SCHOOLS across the UK are being targeted by Islamists in a plot to ensure the adoption of strict Muslim principles, it has been reported today.
The alleged plot would see the infiltration of classrooms at secular schools in order to change teaching to reflect hardline Muslim beliefs.
It is claimed Operation Trojan Horse also involves removing head teachers and replacing them with radical Muslim staff and governors.
The National Association of Head Teachers (NAHT) said it was at first concerned about six schools in Birmingham being targeted.
But today it emerged the takeover plans are more widespread as the union said it has “connections” to other large cities, according to The Daily Telegraph.
There are concerns about the possible infiltration of schools in Bradford, Manchester and parts of London.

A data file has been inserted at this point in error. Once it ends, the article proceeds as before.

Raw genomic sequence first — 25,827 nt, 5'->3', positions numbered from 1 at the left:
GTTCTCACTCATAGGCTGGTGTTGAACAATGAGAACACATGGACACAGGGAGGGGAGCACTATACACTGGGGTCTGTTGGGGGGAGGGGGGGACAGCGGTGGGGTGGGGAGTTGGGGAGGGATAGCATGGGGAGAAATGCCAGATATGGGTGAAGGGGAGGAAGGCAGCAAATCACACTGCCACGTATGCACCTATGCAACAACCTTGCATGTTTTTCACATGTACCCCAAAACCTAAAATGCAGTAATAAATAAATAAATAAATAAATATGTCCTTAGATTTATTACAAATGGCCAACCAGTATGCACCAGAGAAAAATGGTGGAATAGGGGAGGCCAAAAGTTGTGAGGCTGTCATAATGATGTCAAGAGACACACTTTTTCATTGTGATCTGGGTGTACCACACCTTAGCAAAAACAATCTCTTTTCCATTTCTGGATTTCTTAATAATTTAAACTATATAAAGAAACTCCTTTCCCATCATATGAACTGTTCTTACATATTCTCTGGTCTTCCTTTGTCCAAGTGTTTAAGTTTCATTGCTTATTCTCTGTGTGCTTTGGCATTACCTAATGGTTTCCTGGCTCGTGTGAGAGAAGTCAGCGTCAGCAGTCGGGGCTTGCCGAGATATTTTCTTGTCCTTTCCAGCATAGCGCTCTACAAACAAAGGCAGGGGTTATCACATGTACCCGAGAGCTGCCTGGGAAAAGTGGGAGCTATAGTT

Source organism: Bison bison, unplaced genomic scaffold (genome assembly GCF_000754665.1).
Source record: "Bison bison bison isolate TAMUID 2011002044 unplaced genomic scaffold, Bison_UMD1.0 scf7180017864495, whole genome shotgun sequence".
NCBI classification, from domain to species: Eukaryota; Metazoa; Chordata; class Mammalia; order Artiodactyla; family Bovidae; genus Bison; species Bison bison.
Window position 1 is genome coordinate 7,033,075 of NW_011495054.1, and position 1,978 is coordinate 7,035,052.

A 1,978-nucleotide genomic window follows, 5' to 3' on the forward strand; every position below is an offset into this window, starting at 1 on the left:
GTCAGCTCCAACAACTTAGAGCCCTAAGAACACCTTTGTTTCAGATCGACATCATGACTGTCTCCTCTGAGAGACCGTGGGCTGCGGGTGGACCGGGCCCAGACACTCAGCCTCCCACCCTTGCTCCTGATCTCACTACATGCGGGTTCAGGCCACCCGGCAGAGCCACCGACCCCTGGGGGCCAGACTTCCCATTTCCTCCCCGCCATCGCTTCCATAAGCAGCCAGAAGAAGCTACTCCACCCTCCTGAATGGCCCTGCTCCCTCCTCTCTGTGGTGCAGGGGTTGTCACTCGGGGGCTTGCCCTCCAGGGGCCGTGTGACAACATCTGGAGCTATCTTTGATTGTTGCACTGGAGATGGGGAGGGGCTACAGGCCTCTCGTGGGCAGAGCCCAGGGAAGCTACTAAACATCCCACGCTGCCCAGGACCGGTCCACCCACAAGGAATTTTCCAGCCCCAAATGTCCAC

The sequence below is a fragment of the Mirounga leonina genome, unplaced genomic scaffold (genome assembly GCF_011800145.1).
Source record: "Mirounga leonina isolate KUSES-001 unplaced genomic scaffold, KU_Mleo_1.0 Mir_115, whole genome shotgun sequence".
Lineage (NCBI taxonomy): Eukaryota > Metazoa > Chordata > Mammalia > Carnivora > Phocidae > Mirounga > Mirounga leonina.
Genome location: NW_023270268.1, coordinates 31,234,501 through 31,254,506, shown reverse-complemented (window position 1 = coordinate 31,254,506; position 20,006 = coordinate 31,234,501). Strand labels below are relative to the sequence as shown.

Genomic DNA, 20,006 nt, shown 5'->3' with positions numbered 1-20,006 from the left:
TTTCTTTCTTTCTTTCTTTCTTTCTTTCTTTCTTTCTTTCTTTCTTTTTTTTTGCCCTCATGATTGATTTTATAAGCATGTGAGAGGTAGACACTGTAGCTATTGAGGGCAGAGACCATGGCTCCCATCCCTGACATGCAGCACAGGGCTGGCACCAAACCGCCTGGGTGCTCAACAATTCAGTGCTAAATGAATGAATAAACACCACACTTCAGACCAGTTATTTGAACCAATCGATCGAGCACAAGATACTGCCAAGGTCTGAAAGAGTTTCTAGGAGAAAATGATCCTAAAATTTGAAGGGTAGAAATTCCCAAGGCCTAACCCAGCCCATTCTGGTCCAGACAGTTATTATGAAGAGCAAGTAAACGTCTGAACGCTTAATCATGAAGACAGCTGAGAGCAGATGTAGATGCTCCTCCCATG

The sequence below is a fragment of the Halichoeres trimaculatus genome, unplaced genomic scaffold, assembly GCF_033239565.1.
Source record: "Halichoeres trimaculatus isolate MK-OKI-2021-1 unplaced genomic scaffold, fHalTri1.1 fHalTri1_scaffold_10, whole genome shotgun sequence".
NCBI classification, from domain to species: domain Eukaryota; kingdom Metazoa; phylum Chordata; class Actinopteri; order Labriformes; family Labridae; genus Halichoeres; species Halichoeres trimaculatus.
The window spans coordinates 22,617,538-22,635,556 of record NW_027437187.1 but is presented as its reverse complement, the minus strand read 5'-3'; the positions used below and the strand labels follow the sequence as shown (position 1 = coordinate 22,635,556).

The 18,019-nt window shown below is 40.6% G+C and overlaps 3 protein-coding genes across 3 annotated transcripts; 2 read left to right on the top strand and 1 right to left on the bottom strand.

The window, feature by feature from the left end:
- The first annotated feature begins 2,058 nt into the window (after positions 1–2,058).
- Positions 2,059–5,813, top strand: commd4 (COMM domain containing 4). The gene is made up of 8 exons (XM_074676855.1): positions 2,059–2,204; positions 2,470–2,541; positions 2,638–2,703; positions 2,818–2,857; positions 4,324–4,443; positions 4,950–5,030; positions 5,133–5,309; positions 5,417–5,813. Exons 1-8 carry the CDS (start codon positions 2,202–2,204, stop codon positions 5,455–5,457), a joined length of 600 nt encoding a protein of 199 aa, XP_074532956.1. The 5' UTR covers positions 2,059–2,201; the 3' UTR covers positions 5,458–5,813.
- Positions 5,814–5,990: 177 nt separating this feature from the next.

The NAHT’s general secretary Russell Hobby said the union’s members have expressed concerns about Operation Trojan Horse.
He said members were worried about pressure being put on school leaders to adopt certain philosophies.
Mr Hobby added teachers were concerned staff were being appointed on the basis of their religious beliefs and not on skill levels.
Mr Hobby is due to address the Trojan Horse allegations in his speech to the NAHT annual conference in Birmingham this weekend.
He is expected to tell delegates: “A tight network of religious leaders of the Islamic faith has made a concerted effort to get involved in the running of schools and to strengthen the powerof governing bodies to have a dominant influence in shaping the character of local schools.
“It is not clear that they have done anything wrong just by doing this. Indeed, such actions are officially encouraged.
“However, in some instances, this influence has gradually crossed the boundaries of good governance and deprived some students of their entitlements in terms of knowledge and education.
“It has also crossed the line in terms of employment law in order to exert this influence by getting people of the right religious views appointed.
“The trouble, we have not, as a system, set strong boundaries on the difference between local adaptation and basic entitlements. We should take this opportunity to do so.”